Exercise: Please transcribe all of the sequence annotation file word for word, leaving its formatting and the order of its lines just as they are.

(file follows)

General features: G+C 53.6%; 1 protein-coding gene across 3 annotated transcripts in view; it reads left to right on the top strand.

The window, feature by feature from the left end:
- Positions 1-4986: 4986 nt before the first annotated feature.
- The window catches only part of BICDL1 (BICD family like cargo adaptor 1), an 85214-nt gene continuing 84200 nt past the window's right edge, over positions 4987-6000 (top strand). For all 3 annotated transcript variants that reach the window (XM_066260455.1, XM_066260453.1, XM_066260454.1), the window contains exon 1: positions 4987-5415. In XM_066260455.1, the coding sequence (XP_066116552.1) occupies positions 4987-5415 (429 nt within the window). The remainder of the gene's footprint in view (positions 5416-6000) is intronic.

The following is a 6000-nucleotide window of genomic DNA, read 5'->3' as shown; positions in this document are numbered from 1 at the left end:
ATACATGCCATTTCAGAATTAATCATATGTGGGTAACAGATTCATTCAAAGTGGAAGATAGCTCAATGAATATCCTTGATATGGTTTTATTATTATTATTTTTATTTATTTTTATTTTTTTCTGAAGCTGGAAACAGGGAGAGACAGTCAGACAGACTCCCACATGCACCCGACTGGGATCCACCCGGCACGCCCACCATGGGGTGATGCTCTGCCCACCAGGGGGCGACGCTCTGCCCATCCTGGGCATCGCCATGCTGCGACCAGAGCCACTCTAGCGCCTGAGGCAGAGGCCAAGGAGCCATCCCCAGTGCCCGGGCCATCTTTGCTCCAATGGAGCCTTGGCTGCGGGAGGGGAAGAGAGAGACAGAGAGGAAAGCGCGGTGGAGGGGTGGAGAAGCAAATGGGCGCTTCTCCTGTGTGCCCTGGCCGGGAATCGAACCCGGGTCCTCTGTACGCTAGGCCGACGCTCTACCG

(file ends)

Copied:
General features: G+C 53.6%; 1 protein-coding gene across 3 annotated transcripts in view; it reads left to right on the top strand.

The window, feature by feature from the left end:
- Positions 1-4986: 4986 nt before the first annotated feature.
- The window catches only part of BICDL1 (BICD family like cargo adaptor 1), an 85214-nt gene continuing 84200 nt past the window's right edge, over positions 4987-6000 (top strand). For all 3 annotated transcript variants that reach the window (XM_066260455.1, XM_066260453.1, XM_066260454.1), the window contains exon 1: positions 4987-5415. In XM_066260455.1, the coding sequence (XP_066116552.1) occupies positions 4987-5415 (429 nt within the window). The remainder of the gene's footprint in view (positions 5416-6000) is intronic.

The following is a 6000-nucleotide window of genomic DNA, read 5'->3' as shown; positions in this document are numbered from 1 at the left end:
ATACATGCCATTTCAGAATTAATCATATGTGGGTAACAGATTCATTCAAAGTGGAAGATAGCTCAATGAATATCCTTGATATGGTTTTATTATTATTATTTTTATTTATTTTTATTTTTTTCTGAAGCTGGAAACAGGGAGAGACAGTCAGACAGACTCCCACATGCACCCGACTGGGATCCACCCGGCACGCCCACCATGGGGTGATGCTCTGCCCACCAGGGGGCGACGCTCTGCCCATCCTGGGCATCGCCATGCTGCGACCAGAGCCACTCTAGCGCCTGAGGCAGAGGCCAAGGAGCCATCCCCAGTGCCCGGGCCATCTTTGCTCCAATGGAGCCTTGGCTGCGGGAGGGGAAGAGAGAGACAGAGAGGAAAGCGCGGTGGAGGGGTGGAGAAGCAAATGGGCGCTTCTCCTGTGTGCCCTGGCCGGGAATCGAACCCGGGTCCTCTGTACGCTAGGCCGACGCTCTACCG